Hugh Orde: NIO did not press me to free republican suspects
Former police chief Sir Hugh Orde has strongly rejected claims of political pressure on his force to release republican terror suspects.
Retired Detective Chief Superintendent Norman Baxter last week claimed there was "a culture within the Northern Ireland Office to ensure that republicans were not prosecuted".
He alleged that within hours of the 2007 arrests of two terror suspects in relation to a murder bid on a part-time UDR soldier, Downing Street contacted his superiors urging their release.
Yesterday Sir Hugh, PSNI Chief Constable from 2002 until 2009, rejected those allegations.
"At no time did Number 10 try to influence my decision-making. At no time did any Secretary of State – and I had four of those – try to influence me," said Sir Hugh.
"And at no time did any official from the Northern Ireland Office ever try to influence my operational decision-making. And had they, I would have made it public immediately."
Both Sir Hugh and former Secretary of State Shaun Woodward gave evidence before the Northern Ireland Affairs Select Committee on the contentious on-the-runs letters scheme.
Sir Hugh said he would not have been surprised if Gerry Adams had rung Downing Street to complain.
"So No 10, or probably through the NIO, there might well have been a telephone call to whoever was on call to advise that Mr Adams on that occasion had been complaining," he said.
He added: "That is important because complaints from senior politicians from whatever side can have operational implications, there could be public order implications, for example, we would need to consider, but never did anyone try to influence the due process that I was charged with delivering."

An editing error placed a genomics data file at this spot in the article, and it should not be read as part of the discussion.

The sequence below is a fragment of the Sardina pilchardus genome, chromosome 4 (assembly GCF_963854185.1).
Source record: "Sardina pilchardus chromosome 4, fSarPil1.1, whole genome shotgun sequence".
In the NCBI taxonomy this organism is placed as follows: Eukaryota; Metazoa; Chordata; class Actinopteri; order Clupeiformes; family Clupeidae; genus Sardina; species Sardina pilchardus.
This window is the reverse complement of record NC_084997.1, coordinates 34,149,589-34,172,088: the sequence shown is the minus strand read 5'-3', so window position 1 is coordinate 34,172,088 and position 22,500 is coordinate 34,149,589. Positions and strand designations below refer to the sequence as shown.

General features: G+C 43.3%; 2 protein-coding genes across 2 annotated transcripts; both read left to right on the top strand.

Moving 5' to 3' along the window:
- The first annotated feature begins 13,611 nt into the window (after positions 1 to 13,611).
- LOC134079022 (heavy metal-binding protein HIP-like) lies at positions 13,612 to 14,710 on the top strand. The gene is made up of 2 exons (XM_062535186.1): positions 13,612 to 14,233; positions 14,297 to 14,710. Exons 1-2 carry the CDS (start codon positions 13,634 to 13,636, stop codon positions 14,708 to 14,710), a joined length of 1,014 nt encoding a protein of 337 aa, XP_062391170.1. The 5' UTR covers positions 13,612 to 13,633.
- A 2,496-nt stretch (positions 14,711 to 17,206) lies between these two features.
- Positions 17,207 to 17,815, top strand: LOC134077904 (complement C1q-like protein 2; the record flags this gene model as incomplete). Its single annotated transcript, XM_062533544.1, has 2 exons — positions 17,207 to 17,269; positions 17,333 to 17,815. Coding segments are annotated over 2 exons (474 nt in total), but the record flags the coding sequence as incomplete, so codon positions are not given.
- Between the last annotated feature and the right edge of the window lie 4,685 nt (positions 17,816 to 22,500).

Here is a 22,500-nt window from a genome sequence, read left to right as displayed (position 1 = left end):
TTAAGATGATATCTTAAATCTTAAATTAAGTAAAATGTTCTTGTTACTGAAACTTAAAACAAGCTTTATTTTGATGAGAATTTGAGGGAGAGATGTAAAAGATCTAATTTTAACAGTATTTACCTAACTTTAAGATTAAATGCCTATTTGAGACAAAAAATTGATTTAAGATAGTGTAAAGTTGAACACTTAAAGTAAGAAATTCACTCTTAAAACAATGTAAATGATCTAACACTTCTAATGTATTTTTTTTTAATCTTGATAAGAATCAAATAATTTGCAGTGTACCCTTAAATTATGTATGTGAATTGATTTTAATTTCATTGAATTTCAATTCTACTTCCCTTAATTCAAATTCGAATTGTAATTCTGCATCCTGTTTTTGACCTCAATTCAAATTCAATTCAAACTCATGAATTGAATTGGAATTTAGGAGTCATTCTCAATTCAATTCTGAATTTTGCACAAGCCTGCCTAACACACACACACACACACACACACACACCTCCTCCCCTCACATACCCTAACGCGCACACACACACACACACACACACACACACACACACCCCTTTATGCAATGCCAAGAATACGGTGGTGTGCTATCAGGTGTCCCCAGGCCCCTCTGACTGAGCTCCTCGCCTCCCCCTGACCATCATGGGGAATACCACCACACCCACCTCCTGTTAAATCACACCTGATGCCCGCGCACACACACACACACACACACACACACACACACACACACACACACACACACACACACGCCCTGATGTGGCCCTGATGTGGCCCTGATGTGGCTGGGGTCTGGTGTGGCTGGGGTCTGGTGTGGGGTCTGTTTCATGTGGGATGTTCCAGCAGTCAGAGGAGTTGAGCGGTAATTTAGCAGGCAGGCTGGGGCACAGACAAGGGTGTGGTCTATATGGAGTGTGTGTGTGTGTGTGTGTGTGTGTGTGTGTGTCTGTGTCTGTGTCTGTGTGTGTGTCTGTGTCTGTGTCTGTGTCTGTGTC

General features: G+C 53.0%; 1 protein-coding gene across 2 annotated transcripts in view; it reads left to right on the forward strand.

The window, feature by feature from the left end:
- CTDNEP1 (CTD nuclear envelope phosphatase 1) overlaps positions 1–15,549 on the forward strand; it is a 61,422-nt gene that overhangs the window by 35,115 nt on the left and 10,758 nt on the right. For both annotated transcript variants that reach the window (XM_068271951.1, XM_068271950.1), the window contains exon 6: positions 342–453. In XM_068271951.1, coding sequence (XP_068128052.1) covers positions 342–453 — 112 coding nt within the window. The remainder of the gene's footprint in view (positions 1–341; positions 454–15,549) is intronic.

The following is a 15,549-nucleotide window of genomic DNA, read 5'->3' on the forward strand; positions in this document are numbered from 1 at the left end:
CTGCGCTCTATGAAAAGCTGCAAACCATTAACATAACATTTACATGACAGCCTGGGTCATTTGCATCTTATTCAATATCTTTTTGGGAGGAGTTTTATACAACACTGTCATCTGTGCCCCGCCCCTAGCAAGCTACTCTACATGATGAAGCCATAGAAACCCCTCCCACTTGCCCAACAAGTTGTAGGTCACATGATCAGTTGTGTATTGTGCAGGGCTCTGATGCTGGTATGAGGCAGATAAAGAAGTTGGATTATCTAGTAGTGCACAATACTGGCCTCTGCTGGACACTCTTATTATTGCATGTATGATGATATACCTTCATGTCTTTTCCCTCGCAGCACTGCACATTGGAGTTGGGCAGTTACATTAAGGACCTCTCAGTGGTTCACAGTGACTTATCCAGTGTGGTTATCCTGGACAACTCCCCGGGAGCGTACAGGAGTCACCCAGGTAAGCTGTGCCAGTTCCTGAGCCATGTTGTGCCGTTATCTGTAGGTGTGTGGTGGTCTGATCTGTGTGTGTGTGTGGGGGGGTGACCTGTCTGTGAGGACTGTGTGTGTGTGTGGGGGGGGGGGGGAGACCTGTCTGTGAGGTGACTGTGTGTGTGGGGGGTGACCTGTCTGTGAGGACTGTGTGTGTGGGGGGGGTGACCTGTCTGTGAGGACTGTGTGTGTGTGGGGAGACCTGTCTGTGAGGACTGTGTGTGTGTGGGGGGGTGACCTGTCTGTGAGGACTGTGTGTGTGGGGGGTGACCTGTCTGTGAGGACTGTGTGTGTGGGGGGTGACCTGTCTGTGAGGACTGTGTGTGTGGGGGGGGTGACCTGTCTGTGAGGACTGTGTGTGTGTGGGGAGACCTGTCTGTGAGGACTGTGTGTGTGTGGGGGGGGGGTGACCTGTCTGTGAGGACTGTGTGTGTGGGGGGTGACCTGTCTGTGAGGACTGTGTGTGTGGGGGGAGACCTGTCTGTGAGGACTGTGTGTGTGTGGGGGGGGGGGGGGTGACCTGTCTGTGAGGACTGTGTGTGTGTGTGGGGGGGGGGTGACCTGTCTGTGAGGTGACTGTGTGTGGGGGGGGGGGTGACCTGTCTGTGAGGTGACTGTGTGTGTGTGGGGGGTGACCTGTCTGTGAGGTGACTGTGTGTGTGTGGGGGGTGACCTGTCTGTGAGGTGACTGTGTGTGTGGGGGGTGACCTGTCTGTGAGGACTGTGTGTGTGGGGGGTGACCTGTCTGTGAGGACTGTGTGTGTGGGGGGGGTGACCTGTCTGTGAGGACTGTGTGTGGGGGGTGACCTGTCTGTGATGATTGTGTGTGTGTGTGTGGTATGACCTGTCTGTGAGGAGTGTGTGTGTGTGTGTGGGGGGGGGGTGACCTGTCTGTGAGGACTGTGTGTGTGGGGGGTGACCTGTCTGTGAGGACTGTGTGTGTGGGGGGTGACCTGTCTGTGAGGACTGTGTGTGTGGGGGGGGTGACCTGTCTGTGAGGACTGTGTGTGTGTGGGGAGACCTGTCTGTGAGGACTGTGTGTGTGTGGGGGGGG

Mr Woodward said the scheme was "sensitive not secretive" and flatly denied they amounted to amnesties or pardons.
Letters were sent to more than 180 people in a secret scheme which was made public following the collapse of the trial of alleged Hyde Park bomber John Downey.
He wrongly received one of the letters, leading to the collapse of his trial earlier this year for the 1982 IRA atrocity.
Mr Woodward, who was Labour's Northern Ireland Secretary from 2007-10, said he was surprised at the outcome of the Downey trial, and added the administrative scheme was lawful.
"I remain astonished that these letters can be used to take the force that they did, can be used to take the interpretation that they have.
"It was a mistake. The problem is the mistake, for the victims involved in this, is appalling and indescribable."
Sir Hugh said Mr Baxter knew Mr Downey was wanted by the Metropolitan Police.
The Westminster inquiry is expected to call former Prime Minister Tony Blair and his then chief-of-staff Jonathan Powell. As well as the committee investigation into the on-the-run scheme, a judge is conducting another review. The probe, headed by Lady Justice Heather Hallett, is due to report in the summer. It was called after First Minister Peter Robinson threatened to resign.